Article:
Originally Posted by Axatax
This begs the question --
How can people with lesser hearing differentiate the subtle differences in signal and power cables, rocks on top of CD players, etc. for example?
We probably don't want to turn this thread into a debate on that
. I will give the answer but follow up debate should probably be in its own thread. Answer is that they can and cannot. The high frequency roll off is only an issue if that is the effect for such product. Since the ear is most sensitive to mid frequencies and we don't lose much there, then most likely improvement for anything that audible makes the sound better likely has large contributions in that region.
If on the other hand you are testing a product where variations exist in high frequencies, then yes, you better have people who can hear that range. You can read confirmation of both of these factor from Harman folks where people like Floyd confirm that age does not diminish one's ability to critically evaluate audio products while at the same time, their expert listeners go through regular hearing tests to make sure they can hear issues in speaker design across the full audio range.
This is not meant as a snarky/sarcastic question, but seriously begs the question as to why I cannot hear these differences while a 65 year old person can (I wish I could!, as I'm apparently missing something...).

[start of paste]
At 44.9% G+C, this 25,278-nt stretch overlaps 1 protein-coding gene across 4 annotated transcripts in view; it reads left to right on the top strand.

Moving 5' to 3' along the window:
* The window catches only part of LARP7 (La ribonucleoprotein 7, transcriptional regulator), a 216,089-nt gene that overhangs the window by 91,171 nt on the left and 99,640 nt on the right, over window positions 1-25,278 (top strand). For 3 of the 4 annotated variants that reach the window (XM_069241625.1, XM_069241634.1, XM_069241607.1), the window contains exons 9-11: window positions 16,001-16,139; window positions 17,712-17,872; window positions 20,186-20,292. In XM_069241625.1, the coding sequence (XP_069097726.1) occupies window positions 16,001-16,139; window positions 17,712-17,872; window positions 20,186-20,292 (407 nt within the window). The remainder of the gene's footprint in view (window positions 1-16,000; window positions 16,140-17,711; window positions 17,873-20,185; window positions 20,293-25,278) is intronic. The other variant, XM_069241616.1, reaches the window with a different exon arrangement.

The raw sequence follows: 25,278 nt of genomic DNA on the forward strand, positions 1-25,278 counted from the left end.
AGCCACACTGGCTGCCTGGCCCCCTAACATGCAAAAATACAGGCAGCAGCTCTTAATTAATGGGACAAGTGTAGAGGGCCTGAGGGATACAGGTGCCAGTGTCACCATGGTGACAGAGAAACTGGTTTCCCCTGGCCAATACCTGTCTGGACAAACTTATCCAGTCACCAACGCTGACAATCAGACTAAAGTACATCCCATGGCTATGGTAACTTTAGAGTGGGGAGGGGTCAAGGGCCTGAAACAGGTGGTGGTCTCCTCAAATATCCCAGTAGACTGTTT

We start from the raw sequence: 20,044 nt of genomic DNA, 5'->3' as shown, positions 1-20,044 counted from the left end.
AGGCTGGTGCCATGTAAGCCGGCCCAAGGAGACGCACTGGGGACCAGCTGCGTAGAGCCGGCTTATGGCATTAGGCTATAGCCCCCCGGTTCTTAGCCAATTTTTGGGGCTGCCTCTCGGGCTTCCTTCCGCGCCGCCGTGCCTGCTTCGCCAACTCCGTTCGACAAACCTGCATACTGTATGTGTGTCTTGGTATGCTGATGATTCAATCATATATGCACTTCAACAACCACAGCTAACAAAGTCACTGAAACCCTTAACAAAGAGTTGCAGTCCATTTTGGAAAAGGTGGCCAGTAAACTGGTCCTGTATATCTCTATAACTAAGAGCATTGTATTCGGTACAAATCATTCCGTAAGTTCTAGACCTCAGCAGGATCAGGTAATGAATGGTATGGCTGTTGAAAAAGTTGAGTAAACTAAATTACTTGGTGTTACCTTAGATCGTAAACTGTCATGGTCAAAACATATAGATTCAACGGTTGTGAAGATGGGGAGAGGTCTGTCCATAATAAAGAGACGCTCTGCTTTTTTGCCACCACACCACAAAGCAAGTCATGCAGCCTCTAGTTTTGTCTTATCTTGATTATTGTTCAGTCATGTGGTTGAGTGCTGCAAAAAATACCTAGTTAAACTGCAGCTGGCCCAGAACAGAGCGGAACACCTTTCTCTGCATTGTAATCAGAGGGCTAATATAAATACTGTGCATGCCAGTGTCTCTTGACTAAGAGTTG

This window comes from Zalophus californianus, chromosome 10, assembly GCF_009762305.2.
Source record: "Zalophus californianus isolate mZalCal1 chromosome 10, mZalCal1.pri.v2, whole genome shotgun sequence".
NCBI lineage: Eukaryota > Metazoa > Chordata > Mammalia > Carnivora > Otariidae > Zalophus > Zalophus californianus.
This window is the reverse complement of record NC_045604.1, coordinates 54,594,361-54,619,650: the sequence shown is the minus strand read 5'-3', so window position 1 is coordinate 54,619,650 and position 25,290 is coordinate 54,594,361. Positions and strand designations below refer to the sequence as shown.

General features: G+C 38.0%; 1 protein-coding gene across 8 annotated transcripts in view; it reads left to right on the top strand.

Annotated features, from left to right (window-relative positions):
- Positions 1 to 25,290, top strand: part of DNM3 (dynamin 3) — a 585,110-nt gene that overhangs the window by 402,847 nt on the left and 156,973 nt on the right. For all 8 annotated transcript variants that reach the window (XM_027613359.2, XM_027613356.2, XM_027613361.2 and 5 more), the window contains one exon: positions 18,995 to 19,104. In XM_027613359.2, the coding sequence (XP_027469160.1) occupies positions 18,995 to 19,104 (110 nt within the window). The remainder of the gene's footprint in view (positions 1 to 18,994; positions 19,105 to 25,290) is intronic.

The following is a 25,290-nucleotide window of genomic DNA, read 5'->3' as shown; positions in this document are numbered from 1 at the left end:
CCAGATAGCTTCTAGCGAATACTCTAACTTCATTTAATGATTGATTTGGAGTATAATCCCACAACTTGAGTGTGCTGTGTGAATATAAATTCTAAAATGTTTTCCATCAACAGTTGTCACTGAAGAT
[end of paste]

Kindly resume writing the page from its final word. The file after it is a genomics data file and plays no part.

Why can one person play golf better than another? We accept training and natural ability as having a role in sports but when it comes to hearing audio distortion we tend to think we are all created equally
We know that we can teach people to hear artifacts in say, audio compression. Therefore it reasons that the average person is oblivious to distortions that are audible and there all the time. By the same token, it is possible that some people have gained or already possess the ability to hear certain artifacts that others cannot.
I know I have lost a ton of my high frequency hearing yet I can hear compression artifacts (due to training) that the general public cannot. This is due to combined effect of both above.
I don't have any "musical" background, FWIW. I think (know) my hearing at my age is quite good - and appears to be *improving* through age.
Practical experience shows that having a musical experience is not a help in hearing distortion in audio products. Different training, for different application.